The Importance Of Water In Sub Saharan Africa

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For many years and until this very moment, people around the globe have been suffering from lack of access to drinkable water, hygiene and sanitation. According to the World Health Organization, 2.5 billion people do not have access to decent sanitation. More, almost a billion people defecate in open areas. The lack in proper sanitation and access to sanitation at all causes “1.8 billion people to use source of drinking water fecally contaminated” (WHO). The issue of sanitation and access to water is very important. Thousands of people especially in developing countries have no access to soap and water to wash their hands, which leads to the rapid increase of many diseases such as diarrhea and malaria. Because of the urgency of this matter, …show more content…
More, at least 80 percent of wastewater is added to rivers and sea without being removed. One of the most scary and sad things is that every day, 1000 children die due to preventable water related diseases (Sustainable development goals). Of these 1000 children, 500 are from Sub Saharan Africa. “Some 180,000 children under the age of five die every year due to diarrhoeal diseases linked to inadequate water, sanitation and hygiene” (UNICEF). Sub Saharan African countries especially West and Central Africa countries carry the majority of the world burden. Countries such as Chad and the Republic of Congo have the lowest rate in sanitation and drinking water respectively (UNICEF urges swift …show more content…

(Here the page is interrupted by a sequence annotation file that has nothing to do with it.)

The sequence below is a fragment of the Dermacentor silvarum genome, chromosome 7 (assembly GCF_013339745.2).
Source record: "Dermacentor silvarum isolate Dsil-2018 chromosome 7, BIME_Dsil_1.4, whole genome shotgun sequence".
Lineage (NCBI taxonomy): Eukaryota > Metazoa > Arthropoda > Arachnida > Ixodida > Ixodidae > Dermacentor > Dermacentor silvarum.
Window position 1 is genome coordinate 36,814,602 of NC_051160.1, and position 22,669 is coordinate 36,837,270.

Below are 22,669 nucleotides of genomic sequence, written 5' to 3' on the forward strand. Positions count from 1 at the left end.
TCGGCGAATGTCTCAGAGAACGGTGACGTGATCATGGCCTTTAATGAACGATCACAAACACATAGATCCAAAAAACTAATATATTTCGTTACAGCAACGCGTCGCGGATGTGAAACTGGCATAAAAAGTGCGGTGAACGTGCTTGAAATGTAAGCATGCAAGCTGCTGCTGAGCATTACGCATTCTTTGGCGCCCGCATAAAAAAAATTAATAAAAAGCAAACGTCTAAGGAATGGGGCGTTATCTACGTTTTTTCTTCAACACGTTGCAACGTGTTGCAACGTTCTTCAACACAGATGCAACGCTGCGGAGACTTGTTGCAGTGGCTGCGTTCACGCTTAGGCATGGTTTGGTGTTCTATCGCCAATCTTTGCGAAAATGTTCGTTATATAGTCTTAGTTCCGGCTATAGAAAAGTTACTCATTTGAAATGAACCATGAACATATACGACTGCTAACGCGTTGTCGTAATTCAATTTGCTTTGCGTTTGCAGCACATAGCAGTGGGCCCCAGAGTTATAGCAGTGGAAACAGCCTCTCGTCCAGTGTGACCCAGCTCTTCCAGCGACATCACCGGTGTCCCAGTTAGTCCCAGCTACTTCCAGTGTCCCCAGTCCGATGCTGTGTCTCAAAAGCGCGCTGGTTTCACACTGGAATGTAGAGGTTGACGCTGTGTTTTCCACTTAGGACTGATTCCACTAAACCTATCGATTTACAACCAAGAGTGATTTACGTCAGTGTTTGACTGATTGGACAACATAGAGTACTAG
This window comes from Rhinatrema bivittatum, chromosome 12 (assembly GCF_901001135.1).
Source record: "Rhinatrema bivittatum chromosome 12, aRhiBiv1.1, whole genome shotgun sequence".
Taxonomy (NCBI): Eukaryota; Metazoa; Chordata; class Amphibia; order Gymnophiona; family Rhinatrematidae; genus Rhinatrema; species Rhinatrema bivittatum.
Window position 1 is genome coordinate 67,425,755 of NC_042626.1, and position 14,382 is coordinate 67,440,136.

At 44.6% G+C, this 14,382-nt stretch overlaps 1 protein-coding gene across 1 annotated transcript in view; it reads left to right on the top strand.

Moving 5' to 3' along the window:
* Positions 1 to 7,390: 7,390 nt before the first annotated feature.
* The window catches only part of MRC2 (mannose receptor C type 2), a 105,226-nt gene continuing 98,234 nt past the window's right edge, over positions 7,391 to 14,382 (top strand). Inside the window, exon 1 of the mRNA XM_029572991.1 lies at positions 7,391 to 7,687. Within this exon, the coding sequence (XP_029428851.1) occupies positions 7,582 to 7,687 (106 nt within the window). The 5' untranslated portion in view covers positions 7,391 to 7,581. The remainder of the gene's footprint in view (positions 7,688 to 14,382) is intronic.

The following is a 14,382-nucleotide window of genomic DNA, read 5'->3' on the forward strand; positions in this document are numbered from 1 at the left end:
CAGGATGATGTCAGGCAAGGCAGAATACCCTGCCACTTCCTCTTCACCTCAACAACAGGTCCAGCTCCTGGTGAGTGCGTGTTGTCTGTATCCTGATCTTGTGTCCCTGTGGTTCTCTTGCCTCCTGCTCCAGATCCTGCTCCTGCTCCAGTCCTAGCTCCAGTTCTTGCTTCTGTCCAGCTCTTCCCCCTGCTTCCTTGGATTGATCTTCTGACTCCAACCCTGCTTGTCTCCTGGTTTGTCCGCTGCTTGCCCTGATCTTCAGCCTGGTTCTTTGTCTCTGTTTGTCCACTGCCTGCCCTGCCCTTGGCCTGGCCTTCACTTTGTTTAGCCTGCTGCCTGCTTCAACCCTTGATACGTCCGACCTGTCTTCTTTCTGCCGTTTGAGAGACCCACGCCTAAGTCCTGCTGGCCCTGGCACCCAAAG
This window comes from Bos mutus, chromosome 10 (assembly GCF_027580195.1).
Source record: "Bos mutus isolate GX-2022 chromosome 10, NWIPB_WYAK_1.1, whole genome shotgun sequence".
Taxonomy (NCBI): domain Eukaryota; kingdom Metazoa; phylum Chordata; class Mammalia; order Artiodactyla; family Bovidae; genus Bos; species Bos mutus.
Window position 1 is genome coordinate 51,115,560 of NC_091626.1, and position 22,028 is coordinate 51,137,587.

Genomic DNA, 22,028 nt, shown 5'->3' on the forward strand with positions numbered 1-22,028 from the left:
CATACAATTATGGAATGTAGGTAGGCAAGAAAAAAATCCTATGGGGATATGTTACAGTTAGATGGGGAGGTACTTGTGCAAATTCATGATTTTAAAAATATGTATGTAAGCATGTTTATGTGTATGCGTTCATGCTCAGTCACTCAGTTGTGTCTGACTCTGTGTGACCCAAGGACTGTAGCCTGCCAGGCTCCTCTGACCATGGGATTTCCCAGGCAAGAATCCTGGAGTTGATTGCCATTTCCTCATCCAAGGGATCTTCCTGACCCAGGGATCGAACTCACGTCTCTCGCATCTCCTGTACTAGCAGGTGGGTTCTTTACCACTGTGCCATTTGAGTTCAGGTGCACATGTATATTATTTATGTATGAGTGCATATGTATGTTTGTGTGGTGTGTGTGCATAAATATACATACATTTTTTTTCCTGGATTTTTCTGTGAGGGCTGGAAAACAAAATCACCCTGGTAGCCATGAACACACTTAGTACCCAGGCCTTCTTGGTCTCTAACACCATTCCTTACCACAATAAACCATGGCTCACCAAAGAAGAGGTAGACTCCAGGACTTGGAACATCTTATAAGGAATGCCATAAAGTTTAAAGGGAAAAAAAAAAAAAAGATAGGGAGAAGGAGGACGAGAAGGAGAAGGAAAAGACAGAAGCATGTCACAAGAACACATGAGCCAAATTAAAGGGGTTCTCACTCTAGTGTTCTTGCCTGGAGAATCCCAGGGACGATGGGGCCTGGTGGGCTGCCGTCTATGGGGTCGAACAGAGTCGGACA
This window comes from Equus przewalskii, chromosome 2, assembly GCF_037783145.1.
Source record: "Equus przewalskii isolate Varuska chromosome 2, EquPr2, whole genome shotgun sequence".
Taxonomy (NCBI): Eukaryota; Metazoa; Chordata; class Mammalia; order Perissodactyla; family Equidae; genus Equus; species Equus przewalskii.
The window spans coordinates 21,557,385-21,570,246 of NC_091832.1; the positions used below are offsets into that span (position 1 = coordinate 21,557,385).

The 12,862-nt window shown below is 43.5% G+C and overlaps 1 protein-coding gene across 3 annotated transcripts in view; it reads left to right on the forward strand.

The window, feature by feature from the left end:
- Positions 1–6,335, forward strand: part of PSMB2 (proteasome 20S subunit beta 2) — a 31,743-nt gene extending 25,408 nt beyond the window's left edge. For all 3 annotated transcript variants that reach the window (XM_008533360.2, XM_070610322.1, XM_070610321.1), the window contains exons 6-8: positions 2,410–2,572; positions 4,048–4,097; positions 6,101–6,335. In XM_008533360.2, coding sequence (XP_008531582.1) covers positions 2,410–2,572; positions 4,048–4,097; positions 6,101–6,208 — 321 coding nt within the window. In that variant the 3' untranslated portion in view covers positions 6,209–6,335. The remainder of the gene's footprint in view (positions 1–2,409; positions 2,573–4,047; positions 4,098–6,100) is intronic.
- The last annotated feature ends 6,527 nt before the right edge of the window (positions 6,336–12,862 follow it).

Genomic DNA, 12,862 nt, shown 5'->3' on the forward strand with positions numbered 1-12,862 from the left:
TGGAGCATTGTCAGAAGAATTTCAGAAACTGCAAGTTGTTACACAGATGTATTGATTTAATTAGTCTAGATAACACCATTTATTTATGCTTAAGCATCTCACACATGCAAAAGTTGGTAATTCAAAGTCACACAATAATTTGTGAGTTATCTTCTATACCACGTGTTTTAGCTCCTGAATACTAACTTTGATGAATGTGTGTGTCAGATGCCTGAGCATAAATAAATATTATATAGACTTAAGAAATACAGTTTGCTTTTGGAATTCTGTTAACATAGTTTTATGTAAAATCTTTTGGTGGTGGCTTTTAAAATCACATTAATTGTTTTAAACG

Lots of governments do not seem willing or do not understand the importance of targeting that issue. In sub Saharan Africa where most cases of death occur, governments use only a small portion of their money toward providing sanitation and clean water to their populations. It is true that sub Saharan African countries are developing countries therefore lack the sufficient funds to take on such a big issues. But, many organizations such as WHO, UNICEF and so on have taken upon themselves to help those countries. In the GLAAS (global analysis and assessment of sanitation and drinking-water) report of 2014, the UN concludes that most African countries do not use the funds they received to address hygiene, sanitation and water issues. Also, most of them lack monitoring system to access the efficacy of the programs put into place. Besides, not all African countries have recognized in their constitutions access to water, sanitation and hygiene as a human right. As of 2014, 29 countries had recognized access to water as a human right and 25 access to sanitation as a human right (GLAAS). Furthermore, the lack of access to water and sanitation leads to the increase in non-educated children especially female. In African culture it is the females who go fetch the water. They walk in average close to 4 miles per day to get water to their

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